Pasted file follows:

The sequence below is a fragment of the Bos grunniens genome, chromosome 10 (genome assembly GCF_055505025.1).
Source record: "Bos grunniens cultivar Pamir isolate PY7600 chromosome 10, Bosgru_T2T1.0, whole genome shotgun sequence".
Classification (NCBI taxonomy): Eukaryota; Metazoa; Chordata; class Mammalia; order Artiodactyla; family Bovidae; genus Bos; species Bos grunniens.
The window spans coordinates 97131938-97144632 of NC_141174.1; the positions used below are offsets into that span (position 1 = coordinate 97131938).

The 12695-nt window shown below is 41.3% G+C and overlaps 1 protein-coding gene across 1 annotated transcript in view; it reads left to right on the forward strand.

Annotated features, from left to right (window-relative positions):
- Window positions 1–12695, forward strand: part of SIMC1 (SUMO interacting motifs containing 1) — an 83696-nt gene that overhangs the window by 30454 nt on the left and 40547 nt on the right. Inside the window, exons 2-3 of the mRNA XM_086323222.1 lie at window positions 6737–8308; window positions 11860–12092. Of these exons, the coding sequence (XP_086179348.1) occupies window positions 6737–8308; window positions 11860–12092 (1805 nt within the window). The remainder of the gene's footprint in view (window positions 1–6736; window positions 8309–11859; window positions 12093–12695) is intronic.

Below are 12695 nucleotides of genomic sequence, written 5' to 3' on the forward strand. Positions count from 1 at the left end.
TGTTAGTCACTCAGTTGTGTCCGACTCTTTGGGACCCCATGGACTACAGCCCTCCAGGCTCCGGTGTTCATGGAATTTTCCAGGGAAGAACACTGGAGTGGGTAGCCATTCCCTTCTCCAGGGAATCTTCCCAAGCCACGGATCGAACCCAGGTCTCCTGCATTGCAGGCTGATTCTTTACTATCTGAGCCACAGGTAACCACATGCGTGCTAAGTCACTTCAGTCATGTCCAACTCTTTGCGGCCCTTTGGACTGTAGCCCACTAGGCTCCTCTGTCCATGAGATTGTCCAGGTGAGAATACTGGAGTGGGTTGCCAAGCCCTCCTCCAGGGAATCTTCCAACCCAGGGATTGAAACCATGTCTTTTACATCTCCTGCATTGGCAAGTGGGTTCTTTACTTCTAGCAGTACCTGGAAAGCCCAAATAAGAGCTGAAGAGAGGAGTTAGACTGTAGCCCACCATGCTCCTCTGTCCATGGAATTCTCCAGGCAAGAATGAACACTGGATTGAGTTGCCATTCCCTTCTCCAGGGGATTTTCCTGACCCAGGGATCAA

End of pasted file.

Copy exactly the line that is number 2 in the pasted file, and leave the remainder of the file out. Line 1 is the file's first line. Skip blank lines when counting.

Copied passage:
Source record: "Bos grunniens cultivar Pamir isolate PY7600 chromosome 10, Bosgru_T2T1.0, whole genome shotgun sequence".